Review: Black Sabbath “Heaven and Hell” [Vertigo Records / Warner Bros. Records]

Review: Black Sabbath “Heaven and Hell” [Vertigo Records / Warner Bros. Records]

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Score 100%
100 %
User Rating : 4.9 (2 votes)

A couple of unsuccessful albums and weird changes in the band’s formula gave rise to Osbourne‘s departure in such an unexpected fashion. For those reasons, the project seemed to remain headless, with no apparent direction and pointing directly to the abyss from a creative standpoint. Ronnie James Dio, on the other hand, left Rainbow after certain creative differences with Ritchie Blackmore. However, as a surprising move from destiny, Dio joined Black Sabbath as their new vocalist. As such, his arrival came along with a renewal in the Sab‘s formula but keeping essential components. Among others, the doomish paces and the trademark dark atmosphere.

The first sign of changes is visible through their legendary speed metal track “Neon Knights.” The powerful and strong feeling transmitted by the song together with the well-known mighty vocals from Dio and his trademark dungeons & dragons songwriting style, made of it a very astonishing initial shot. Moreover, the soloing from Tommy Iommi is no less than impressive due to his ability to play soft guitar solos that fit the most energetic songs.

His guitar playing skills are more evident, nonetheless, in the title track, which is with no doubts, one of the most impressive tracks Black Sabbath has ever written, definitively, a total winner. This number incredibly starts with a very astonishing guitar riff, and it moves along at different tempos. Still, as it is the style of other previously created proggy masterpieces (“Stairway to Heaven” as an immediate example), the song grows incredibly during the ending part. It runs along with a quite memorable guitar solo.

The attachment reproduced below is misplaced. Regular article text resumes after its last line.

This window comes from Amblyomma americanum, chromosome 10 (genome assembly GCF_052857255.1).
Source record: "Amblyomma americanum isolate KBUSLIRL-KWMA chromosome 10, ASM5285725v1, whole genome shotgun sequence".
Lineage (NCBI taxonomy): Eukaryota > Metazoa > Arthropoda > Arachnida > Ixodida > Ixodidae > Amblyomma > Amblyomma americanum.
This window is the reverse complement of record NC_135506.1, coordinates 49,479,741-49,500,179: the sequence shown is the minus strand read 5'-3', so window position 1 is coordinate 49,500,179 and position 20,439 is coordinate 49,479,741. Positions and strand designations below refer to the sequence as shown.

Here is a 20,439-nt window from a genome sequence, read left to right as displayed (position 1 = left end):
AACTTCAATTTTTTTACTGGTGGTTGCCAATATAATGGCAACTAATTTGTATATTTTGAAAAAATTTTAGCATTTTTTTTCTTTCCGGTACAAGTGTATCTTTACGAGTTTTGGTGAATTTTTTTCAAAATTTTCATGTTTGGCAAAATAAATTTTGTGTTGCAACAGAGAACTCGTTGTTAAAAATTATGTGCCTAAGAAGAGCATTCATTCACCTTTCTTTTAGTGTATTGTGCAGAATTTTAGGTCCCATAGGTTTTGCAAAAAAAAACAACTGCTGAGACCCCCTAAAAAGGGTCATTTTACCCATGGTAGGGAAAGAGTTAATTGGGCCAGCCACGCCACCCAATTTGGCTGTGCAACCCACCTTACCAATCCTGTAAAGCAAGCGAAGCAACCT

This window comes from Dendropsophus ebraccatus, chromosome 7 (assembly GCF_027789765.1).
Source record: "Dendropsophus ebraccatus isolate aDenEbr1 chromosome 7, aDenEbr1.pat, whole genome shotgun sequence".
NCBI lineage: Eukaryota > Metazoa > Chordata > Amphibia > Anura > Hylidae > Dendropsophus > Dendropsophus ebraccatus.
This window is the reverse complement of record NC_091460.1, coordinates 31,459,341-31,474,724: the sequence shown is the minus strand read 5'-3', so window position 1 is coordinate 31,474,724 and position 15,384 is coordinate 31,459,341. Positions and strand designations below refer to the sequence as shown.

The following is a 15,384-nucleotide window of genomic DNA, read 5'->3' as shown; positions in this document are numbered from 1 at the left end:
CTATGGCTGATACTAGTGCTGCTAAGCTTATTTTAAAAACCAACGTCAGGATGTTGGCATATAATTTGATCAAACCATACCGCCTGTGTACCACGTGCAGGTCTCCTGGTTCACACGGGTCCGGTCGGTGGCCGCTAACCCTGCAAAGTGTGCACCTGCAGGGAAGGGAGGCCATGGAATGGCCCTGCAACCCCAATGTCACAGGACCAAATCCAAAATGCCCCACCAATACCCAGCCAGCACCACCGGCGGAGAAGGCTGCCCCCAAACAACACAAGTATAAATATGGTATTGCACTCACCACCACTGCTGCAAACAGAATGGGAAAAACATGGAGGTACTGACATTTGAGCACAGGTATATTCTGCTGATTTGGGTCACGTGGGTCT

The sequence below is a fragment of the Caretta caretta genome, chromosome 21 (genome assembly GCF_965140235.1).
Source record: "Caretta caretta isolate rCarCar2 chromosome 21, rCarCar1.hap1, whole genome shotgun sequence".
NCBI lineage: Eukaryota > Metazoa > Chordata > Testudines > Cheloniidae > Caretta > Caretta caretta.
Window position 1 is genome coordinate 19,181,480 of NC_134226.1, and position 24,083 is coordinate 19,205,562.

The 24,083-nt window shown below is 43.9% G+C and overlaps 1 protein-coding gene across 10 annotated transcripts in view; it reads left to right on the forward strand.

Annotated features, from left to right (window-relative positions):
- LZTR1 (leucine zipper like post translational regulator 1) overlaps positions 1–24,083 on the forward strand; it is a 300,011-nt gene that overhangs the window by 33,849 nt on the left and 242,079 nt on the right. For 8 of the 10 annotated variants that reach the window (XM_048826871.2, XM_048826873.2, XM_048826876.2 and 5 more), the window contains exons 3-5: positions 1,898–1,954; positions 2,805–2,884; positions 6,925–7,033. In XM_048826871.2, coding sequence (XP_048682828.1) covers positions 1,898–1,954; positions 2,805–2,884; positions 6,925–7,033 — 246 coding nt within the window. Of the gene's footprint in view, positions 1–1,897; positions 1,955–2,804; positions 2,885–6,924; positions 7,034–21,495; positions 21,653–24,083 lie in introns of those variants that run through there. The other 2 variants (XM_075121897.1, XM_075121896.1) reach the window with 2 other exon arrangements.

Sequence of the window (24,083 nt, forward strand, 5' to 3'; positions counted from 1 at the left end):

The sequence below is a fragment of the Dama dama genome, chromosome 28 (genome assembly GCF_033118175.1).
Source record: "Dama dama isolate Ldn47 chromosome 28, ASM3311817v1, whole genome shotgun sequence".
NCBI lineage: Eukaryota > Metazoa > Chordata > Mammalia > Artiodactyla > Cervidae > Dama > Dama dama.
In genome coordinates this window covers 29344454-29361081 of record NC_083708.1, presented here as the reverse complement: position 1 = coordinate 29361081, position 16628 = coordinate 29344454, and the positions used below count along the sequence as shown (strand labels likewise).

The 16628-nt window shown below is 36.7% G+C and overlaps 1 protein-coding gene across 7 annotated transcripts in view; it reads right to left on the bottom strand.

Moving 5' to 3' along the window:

Another impressive epic piece is the mid-paced “Children of the Sea,” totally, a highlight of this album. Of course, everything here is as perfect as in the two songs mentioned above, especially, on how the song transitions from a melodic acoustic intro to heavier passages. Other highlights include the faster “Die Young” and the closing track “Lonely is the World,” which features a beautiful guitar solo at the ending part. That said, Sabbath came back to the arena with a very competent release that marked the return of a band in a very unexpected fashion. To your surprise, there is no filling stuff to be found but a song set that will make you listen to it over and over. It is is an essential release if your favorite metal subgenre talks about dungeons and dragons.

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About the author

I have been for more than 15 years into classic rock and 70s and 80s metal music, and have been writing reviews for more than 4 years. As a reviewer, I'm primarily focused on the most classic subgenres of metal music, and have heard the same in different formats.

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